He switched his grip
and plunged the dagger into its chest.
Tens of thousands of desperate men (slaves)...a protracted battle of epic proportions. Spartacus took a spear wound in his thigh. Collapsing on one knee, he fought off those who were attacking him until he and a large number of men around him were finally...cut down....The killing was on such a large scale, it was not possible to count the dead....the body of Spartacus was never found.
(Appian, second century A.D.)
We must think of ourselves as already dead.
It will take away the hesitation,
and make us all the more dangerous,
Spartacus told the slave army
Before the final battle in Lucania.
Cattalus, his lieutenant, had Roman legionnaires
crucified around the camp to remind the slaves
what awaited them if they lost:
talking through blackened tongues to crows,
and their comrades twitching
on crosses down the road.
A sword without a face,
Spartacus dressed plainly in battle.
Crassus issued a reward of a thousand denarii
and freedom for the lucky slave,
but the body was never found.
Cattalus saw to that when they were caught
between the legions of Crassus and Pompey,
who bought off the Cilesians and landed at Brundesium
where the slaves planned to take ships and leave.
Spartacus took an arrow under the arm, not the thigh
as the Roman histories would have you believe.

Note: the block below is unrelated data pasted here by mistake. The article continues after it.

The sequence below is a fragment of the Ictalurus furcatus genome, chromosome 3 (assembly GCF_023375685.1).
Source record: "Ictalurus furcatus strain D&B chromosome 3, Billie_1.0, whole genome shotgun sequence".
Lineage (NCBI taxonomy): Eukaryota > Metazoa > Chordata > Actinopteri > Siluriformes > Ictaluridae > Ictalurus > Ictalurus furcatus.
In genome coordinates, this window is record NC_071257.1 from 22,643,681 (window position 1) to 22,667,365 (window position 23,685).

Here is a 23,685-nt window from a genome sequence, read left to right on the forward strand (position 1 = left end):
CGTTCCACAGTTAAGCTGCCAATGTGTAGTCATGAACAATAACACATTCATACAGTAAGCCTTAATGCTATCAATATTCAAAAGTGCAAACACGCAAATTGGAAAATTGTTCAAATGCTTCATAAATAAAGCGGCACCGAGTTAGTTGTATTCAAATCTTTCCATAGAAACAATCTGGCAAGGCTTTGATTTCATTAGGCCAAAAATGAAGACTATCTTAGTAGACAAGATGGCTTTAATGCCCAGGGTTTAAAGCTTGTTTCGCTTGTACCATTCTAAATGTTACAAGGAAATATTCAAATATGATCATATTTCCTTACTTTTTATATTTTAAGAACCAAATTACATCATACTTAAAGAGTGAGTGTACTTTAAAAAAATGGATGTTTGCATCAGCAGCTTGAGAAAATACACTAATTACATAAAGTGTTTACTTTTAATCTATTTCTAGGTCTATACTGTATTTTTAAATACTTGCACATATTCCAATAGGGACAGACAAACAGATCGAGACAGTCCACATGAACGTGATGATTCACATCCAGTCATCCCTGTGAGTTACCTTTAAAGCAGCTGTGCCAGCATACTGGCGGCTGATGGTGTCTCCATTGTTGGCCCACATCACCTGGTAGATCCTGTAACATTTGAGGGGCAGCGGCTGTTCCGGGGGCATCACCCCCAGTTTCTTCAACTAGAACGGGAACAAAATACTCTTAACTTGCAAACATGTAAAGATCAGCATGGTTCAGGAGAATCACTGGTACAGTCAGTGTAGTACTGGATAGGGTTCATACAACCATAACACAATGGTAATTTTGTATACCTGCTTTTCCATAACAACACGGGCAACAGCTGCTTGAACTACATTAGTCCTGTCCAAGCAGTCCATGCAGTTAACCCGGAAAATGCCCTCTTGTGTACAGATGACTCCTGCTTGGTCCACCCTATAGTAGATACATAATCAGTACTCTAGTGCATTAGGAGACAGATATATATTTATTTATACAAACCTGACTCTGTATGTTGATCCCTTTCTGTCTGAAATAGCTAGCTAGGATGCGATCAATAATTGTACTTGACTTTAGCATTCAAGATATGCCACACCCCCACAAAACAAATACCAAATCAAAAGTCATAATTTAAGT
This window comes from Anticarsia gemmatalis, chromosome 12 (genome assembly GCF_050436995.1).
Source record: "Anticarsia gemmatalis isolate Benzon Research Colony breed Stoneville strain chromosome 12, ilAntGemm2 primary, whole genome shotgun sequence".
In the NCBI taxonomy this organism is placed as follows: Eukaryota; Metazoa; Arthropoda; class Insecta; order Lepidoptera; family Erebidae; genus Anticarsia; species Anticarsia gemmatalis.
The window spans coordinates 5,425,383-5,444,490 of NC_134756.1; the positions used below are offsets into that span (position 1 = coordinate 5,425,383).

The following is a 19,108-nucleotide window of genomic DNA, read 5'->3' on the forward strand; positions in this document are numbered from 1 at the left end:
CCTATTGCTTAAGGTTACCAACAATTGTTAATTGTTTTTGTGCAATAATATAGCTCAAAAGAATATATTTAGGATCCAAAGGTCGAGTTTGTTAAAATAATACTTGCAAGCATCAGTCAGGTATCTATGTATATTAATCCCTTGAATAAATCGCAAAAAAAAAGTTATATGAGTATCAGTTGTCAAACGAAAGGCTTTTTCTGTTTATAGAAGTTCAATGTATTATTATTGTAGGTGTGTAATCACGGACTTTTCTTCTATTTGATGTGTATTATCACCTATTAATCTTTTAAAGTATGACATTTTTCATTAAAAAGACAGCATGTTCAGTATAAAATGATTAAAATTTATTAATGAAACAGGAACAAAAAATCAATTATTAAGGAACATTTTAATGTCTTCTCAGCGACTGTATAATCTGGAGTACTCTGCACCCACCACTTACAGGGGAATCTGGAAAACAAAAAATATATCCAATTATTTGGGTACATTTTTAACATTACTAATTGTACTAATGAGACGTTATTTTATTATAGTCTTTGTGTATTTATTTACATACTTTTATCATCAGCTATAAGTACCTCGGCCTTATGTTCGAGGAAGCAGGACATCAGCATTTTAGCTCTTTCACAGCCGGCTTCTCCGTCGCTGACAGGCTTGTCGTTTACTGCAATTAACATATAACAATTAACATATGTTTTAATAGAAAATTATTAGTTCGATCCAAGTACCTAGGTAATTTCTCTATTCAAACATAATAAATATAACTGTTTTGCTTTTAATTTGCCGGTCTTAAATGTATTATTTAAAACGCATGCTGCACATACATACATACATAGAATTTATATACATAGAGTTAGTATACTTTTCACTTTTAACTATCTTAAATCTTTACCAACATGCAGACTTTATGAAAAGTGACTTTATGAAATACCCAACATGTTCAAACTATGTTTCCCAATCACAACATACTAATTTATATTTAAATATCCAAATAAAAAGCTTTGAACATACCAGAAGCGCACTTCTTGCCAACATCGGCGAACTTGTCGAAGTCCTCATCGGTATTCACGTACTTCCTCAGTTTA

Cattalus saw him go down, and rushed to him
with his flying squad of special guards.
Cattalus, we've agreed to this before.
Clear your eyes, man.
Cut my throat now, quickly, while there's time
and then disfigure my face,
and the gladiator tattoo on my shoulder.
They know only a few of us remain.
There must be no body for them to find.
Surrender before you are killed so you can
start the rumor among our people
that will get back to the Romans—
Spartacus escaped and has gone
to Sicily to raise another army.
It will gnaw their bellies,
a rat in the rafters of their oily, perfumed heads,
the small revenge of our story
before we are swallowed by the past.
Do it now, Cattalus while my eyes are open,
a matched pair, you and me,
bound together, years of blood.
Now, finally, one of us kills the other,
but not in their arena.
And in Spartacus' unblinking stare
he saw the duel that never happened,
the two of them shuffling, circling,
the thrust and hiss of their double-edged sicas.
He remembered the Retiarus, two years ago,
the tall Africans casting nets at his feet
and probing with their tridents.
The outside chance that you might survive
twenty five matches, be a crowd favorite,
maybe even buy your freedom.
The silence in the barracks before the matches.
Gladiator, befriend no other gladiator.
He saw the campfires of Sun City,
the talking drums of the Africans
now dancing to their rumbling chants,
the Celts, painting their faces blue,
inscribing each other with battle prayers
and tattooed symbols of good fortune.
The General council meeting
under the standard of broken manacles.
Crixus and his Gauls arguing for a march on Rome
now that the slave army was seventy thousand strong.
Cattalus saw his own coming and going—
First, a boy sold by his father in Thebes,
then a gladium vocale,
another bladed weapon with a voice.
Then a free man for two short years.
Soon he would be a thing again—
a tool that once could speak,
the instrumentum vocale
hanging from a stick.
("Gladiator, befriend no other gladiator": Howard Fast, Spartacus)